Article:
references to heretical or destructive teaching
[1 Tim 1:3-7, 1:19-20, 4:7, 6:20-21]. These references are
at such key points in the letter (including the
introduction and conclusion) that Gordon Fee has argued
(very persuasively, in my opinion), that the threat of
destructive teaching was the main reason why Paul wrote
the Pastoral Epistles, and is behind much of what Paul
writes. [G.D.Fee, 1 and 2 Timothy, Titus (NIBC; Rev Ed.;
USA:Hendrickson, 1988)].

But do we know what this destructive teaching was?

Well we can make some educated guesses. In their book
'I Suffer not a Woman' [Grand Rapids: Baker, 1992],
Richard and Catherine Kroeger point out that Ephesus was
unusual in that its gods were female, rather than male,
and this gave religion a rather different flavour to
pagan areas further west (such as Greece or Rome).
Remember the riot in Ephesus over the goddess Artemis
(Acts 19:23-40)? Artemis was a fertility goddess,
the greatest god of Ephesus.

So what has this got to do with women teachers? The
answer is that, being female-deity-centred religion,
female religious teachers were prominent in Ephesus.
Therefore it is possible that the very existence of
female teachers might have led outsiders to conclude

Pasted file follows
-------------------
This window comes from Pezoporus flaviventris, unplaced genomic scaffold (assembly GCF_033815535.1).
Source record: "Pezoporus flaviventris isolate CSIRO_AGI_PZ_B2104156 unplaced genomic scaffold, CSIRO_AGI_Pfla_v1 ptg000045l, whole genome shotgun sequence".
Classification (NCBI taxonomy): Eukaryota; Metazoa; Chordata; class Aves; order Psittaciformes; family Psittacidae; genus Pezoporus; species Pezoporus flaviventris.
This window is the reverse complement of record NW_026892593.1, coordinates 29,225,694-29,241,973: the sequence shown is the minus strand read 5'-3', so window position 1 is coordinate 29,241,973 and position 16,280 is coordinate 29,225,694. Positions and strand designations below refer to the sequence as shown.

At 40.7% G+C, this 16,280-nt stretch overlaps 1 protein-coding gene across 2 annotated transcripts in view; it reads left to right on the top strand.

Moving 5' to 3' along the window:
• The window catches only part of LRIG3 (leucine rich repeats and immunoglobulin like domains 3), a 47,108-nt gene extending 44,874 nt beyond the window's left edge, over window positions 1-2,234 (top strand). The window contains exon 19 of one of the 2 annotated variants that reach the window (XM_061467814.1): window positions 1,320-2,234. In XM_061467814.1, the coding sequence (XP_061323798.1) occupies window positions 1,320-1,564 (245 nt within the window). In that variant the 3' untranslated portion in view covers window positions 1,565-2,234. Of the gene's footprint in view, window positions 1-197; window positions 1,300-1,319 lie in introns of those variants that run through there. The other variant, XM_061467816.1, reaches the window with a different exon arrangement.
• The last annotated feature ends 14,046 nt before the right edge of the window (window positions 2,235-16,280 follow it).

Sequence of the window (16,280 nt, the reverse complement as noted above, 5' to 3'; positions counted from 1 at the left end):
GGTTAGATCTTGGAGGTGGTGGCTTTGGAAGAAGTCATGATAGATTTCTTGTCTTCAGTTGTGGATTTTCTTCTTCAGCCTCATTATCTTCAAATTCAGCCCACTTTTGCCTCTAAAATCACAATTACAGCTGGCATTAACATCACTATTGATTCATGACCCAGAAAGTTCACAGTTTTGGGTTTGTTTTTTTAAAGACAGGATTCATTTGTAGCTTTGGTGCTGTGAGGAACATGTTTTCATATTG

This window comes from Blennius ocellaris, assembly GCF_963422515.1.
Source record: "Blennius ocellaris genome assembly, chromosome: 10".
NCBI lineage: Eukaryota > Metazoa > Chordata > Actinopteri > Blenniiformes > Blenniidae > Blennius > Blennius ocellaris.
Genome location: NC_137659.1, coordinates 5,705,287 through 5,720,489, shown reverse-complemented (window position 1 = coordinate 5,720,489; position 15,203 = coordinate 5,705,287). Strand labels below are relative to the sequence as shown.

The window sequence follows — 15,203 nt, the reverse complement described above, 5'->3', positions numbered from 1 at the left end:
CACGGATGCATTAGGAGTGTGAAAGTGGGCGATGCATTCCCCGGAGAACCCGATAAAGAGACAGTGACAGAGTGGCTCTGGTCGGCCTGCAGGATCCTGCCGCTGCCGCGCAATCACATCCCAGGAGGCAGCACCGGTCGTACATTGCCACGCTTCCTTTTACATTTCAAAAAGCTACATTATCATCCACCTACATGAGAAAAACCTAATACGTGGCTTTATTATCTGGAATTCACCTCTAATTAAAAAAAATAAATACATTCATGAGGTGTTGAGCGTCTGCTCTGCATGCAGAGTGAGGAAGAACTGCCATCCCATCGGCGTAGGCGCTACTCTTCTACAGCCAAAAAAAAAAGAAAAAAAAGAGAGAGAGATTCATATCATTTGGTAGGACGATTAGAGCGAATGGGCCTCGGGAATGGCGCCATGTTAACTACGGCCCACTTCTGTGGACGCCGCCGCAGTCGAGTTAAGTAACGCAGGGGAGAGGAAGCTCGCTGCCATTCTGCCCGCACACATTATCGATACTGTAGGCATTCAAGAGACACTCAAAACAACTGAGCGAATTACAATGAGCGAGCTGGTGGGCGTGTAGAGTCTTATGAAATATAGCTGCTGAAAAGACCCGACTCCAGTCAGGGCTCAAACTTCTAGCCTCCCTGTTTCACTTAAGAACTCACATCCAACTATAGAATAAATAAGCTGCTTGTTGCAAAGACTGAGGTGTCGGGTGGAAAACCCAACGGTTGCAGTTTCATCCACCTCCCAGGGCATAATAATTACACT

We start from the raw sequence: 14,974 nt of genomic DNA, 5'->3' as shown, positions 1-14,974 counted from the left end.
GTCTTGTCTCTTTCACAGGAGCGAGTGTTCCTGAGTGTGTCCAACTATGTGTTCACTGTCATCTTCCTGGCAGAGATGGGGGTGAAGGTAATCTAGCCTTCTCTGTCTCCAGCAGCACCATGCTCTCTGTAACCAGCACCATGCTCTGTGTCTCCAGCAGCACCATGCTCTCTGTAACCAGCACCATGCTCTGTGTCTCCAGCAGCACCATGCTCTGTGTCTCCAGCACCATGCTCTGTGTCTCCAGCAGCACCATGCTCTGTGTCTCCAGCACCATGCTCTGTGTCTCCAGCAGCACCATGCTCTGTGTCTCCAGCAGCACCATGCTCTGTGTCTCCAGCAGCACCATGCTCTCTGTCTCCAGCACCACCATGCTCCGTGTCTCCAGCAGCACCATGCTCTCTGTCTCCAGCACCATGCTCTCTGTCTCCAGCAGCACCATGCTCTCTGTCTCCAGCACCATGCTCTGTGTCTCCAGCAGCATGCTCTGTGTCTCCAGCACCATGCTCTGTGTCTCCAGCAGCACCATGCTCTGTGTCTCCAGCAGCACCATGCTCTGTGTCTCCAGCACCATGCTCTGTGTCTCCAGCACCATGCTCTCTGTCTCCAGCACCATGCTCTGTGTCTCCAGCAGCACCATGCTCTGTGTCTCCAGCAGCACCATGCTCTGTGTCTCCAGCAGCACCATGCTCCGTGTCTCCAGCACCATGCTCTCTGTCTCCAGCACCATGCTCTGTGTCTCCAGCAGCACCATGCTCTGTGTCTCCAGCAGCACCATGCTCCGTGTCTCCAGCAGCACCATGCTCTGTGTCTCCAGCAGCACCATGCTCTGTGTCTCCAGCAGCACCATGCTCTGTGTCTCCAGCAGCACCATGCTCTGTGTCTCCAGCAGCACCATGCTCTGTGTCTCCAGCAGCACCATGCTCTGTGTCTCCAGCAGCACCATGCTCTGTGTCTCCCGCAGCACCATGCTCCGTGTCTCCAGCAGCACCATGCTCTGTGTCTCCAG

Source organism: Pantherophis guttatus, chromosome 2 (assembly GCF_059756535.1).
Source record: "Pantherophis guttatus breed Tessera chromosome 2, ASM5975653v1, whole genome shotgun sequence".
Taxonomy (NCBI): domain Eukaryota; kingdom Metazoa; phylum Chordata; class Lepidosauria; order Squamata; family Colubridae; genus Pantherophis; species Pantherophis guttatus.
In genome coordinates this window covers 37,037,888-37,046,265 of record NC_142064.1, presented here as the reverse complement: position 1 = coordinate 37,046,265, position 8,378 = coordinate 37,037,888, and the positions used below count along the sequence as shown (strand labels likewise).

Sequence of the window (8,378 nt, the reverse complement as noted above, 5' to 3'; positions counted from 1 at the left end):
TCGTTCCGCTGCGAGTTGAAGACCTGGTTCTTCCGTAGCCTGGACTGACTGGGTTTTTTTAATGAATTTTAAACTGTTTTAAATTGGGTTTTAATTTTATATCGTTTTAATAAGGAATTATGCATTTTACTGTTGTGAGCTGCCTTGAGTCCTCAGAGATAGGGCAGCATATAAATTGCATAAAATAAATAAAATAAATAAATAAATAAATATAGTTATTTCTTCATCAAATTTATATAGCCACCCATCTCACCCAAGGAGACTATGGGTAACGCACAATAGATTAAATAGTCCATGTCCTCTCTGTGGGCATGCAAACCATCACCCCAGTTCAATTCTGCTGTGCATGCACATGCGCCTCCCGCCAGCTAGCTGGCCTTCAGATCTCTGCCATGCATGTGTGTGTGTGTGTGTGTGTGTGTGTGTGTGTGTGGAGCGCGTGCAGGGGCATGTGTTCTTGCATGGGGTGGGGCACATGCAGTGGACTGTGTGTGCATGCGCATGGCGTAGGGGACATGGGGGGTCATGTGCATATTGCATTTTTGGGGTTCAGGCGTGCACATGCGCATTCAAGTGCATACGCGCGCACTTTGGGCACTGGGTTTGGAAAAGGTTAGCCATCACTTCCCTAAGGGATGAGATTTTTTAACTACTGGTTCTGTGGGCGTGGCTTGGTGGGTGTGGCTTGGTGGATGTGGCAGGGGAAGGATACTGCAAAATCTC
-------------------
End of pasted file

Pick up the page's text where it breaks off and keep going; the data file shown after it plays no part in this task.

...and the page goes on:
that Christianity was an offshoot of Ephesian pagan
religion.

But the Kroegers go further. Not only was female-deity
religion prominent in Ephesus, but they present evidence
that some of this was pervading Jewish and Christian
teaching in the region. There appear to have been
distortions of the Genesis creation story. (the
"myths and endless genealogies" of 1 Tim 1:4?),
in which Eve was the hero.

So if we try to imagine this background (not contained in
the text because it was known and assumed by both writer
(Paul) and reader (Timothy)), then it is possible to expand
the translation thus:

"(In this culture, women teachers are a hallmark of Ephesian
pagan religion, therefore) I am not permitting a woman to
teach or usurp man's authority. For (in contrast to what
the false teachers are saying) Adam was created first...
and the woman was deceived..."

In other words, Paul's reason for forbidding women teachers
and leaders is his concern for the gospel seeming publicly
acceptable - a concern which surfaces elsewhere in the
Pastoral Epistles. He then repudiates some of the false
teaching - for which we also have evidence, both in
the Pastoral Epistles and elsewhere.

I admit that I have used a bit of speculation.
I also admit that, if Paul had meant what I have just
suggested, he phrased himself in a very ambiguous way
which could easily have led readers to conclude that
he was placing a universal ban on women being teachers
or leaders. Nevertheless, I suspect that an explanation
along these  lines probably fits the data better than
the traditional interpretation of 1 Tim 2:11-15.

In any case, I hope that I have demonstrated that
(a) there are signficant problems with the traditional
interpretation of 1 Tim 2:11-15;
(b) There are possible alternative explanations.

Therefore, I have serious reservations about using
this passage to restrict the ministry of all women
in all places for all time.

Peter Ballard
Adelaide, AUSTRALIA

http://www.ozemail.com.au/~pballard/